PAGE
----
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Don Kim 05-20-2004 06:45 PM

Item 13 in Meyer's Effective C++
 
In Meyer's EC++, Item 13, he offers this code snippet:

template<class T>
class Array {
public:
Array(int lowBound, int highBound);
....
private:
vector<T> data;

unsigned int size;
int lBound, hBound;
};

template<class T>
Array<T>::Array(int lowBound, int highBound)
: size(highBound - lowBound + 1), lBound(lowBound), hBound(highBound),
data(size) {}

He states that "class members are initialized in the order of their
declaration in the class; the order in which they are listed in a member
initialization list makes not a whit of difference". So in the "Array
template, data will always be initialized first, followed by size, lBound,
and hBound. Always".

I pretty much get what he is saying, but not clear as to why. Could anyone
elaborate or clarify? Thanks.

I'm trying to get my level of C++ knowledge to the next level, so I'm
reading both Stroupstrup's TCL and Meyer's EC++, which makes it very hard,
but rewarding.

-Don



Victor Bazarov 05-20-2004 06:58 PM

Re: Item 13 in Meyer's Effective C++
 
Don Kim wrote:
> In Meyer's EC++, Item 13, he offers this code snippet:
>
> template<class T>
> class Array {
> public:
> Array(int lowBound, int highBound);
> ...
> private:
> vector<T> data;
>
> unsigned int size;
> int lBound, hBound;
> };
>
> template<class T>
> Array<T>::Array(int lowBound, int highBound)
> : size(highBound - lowBound + 1), lBound(lowBound), hBound(highBound),
> data(size) {}
>
> He states that "class members are initialized in the order of their
> declaration in the class; the order in which they are listed in a member
> initialization list makes not a whit of difference". So in the "Array
> template, data will always be initialized first, followed by size, lBound,
> and hBound. Always".
>
> I pretty much get what he is saying, but not clear as to why. Could anyone
> elaborate or clarify? Thanks.


The answer to "why" is "because it is mandated so in the language
Standard". If you feel the need to ask the next [often seen as logical]
"why" -- "why is it so in the Standard", then you should ask in
comp.std.c++, since that's the place where they discuss the rationales
behind some decisions that affected (or about to affect) the Standard.

> I'm trying to get my level of C++ knowledge to the next level, so I'm
> reading both Stroupstrup's TCL and Meyer's EC++, which makes it very hard,
> but rewarding.


You're on the right track.

Victor

Alf P. Steinbach 05-20-2004 07:04 PM

Re: Item 13 in Meyer's Effective C++
 
* "Don Kim" <donkim@nospam.donkim.net> schriebt:
>
> He states that "class members are initialized in the order of their
> declaration in the class; the order in which they are listed in a member
> initialization list makes not a whit of difference".
>
> I pretty much get what he is saying, but not clear as to why. Could anyone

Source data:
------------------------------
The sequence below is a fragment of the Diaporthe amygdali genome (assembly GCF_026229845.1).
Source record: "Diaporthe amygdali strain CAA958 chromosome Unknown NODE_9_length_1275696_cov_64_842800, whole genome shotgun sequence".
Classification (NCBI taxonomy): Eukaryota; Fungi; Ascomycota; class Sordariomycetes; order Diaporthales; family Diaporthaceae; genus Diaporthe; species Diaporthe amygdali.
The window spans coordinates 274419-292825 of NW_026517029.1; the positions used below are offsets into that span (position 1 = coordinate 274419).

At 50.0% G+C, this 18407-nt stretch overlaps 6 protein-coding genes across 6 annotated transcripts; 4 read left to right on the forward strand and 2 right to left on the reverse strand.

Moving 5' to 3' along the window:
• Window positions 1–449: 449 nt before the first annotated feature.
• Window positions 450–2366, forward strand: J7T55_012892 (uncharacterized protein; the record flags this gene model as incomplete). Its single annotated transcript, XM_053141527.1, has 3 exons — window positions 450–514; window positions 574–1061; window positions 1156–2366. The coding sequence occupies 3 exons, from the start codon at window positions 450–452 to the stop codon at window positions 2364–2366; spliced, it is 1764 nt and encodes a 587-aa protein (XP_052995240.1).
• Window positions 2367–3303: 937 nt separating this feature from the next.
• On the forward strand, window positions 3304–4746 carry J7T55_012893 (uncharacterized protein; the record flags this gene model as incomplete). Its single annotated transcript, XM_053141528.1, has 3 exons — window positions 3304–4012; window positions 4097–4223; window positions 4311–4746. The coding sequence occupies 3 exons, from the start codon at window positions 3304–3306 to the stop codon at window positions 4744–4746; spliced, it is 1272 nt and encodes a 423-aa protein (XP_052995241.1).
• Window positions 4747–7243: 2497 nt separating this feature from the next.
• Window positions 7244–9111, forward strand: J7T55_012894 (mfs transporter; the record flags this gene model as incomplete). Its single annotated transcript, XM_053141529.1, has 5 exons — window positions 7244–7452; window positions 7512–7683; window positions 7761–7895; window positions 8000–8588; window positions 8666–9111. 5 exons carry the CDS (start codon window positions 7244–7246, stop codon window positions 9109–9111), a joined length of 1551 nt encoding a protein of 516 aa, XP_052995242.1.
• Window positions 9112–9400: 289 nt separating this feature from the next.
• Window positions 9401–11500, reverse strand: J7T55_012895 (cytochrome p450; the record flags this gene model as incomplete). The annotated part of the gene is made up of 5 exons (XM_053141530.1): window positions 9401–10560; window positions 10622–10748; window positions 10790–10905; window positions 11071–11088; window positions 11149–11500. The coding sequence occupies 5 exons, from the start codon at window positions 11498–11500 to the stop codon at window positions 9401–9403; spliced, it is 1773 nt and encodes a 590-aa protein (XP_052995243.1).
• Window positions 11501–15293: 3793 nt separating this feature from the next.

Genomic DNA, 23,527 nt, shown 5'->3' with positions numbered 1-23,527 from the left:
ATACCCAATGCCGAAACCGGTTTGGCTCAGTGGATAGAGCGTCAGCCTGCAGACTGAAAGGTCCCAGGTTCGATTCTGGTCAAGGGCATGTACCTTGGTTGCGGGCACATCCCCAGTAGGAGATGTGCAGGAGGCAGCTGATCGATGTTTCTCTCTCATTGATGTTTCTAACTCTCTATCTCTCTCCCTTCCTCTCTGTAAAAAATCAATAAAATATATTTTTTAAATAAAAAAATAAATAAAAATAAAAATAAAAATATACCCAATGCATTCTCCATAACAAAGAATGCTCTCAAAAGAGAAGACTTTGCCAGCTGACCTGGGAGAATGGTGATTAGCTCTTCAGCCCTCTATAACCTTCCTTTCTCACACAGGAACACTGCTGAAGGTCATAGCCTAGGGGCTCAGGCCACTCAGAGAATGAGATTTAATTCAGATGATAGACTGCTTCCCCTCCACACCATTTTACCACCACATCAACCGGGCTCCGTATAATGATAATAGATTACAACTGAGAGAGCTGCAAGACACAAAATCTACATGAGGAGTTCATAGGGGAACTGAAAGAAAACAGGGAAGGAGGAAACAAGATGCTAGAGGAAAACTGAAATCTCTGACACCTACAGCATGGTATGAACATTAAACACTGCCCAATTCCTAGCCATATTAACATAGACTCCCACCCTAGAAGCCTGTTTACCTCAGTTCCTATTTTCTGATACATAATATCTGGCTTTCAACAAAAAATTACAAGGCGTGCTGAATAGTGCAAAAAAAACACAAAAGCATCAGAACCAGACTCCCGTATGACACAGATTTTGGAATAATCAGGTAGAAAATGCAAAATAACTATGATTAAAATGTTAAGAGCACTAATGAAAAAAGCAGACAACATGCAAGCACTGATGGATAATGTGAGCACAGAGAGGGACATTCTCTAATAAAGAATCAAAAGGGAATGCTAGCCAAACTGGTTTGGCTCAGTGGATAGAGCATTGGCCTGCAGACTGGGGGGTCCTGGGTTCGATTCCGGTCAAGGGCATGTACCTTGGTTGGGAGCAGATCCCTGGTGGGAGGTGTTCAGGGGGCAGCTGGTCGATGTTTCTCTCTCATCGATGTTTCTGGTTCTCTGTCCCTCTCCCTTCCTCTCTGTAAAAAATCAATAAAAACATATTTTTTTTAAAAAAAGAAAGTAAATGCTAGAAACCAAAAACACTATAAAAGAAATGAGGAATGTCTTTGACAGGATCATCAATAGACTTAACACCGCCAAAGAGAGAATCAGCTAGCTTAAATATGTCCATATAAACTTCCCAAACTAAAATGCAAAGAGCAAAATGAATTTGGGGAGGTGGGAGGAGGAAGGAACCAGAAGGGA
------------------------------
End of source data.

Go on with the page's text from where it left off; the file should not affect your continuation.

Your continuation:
> elaborate or clarify? Thanks.


C++ defines the initialization order as the order of declaration.

One possible reason for that is that destructors should be called in
the opposite order of constructors. And if you could influence the
initialization order in an initializer list then this order would have
to be remembered at run-time, for each and every object. Which would
introduce some overhead for each and every object.

--
A: Because it messes up the order in which people normally read text.
Q: Why is top-posting such a bad thing?
A: Top-posting.
Q: What is the most annoying thing on usenet and in e-mail?

Howard 05-20-2004 07:05 PM

Re: Item 13 in Meyer's Effective C++
 

"Don Kim" <donkim@nospam.donkim.net> wrote in message
news:a17rc.1733$1H6.1146@newssvr27.news.prodigy.co m...
> In Meyer's EC++, Item 13, he offers this code snippet:
>
> template<class T>
> class Array {
> public:
> Array(int lowBound, int highBound);
> ...
> private:
> vector<T> data;
>
> unsigned int size;
> int lBound, hBound;
> };
>
> template<class T>
> Array<T>::Array(int lowBound, int highBound)
> : size(highBound - lowBound + 1), lBound(lowBound), hBound(highBound),
> data(size) {}
>
> He states that "class members are initialized in the order of their
> declaration in the class; the order in which they are listed in a member
> initialization list makes not a whit of difference". So in the "Array
> template, data will always be initialized first, followed by size, lBound,
> and hBound. Always".
>


Hmm... Looks like he's got an error there then, since size is not
initialized yet when data gets initialized. I would think that he'd have to
put size first in the class declarations to fix this (or else use the same
calculation as the initializer for data as he did for size). As it is, this
would generate undefined behavior, wouldn't it?

-Howard



Fraser Ross 05-20-2004 07:39 PM

Re: Item 13 in Meyer's Effective C++
 
The error is what some of the item is about.

Fraser.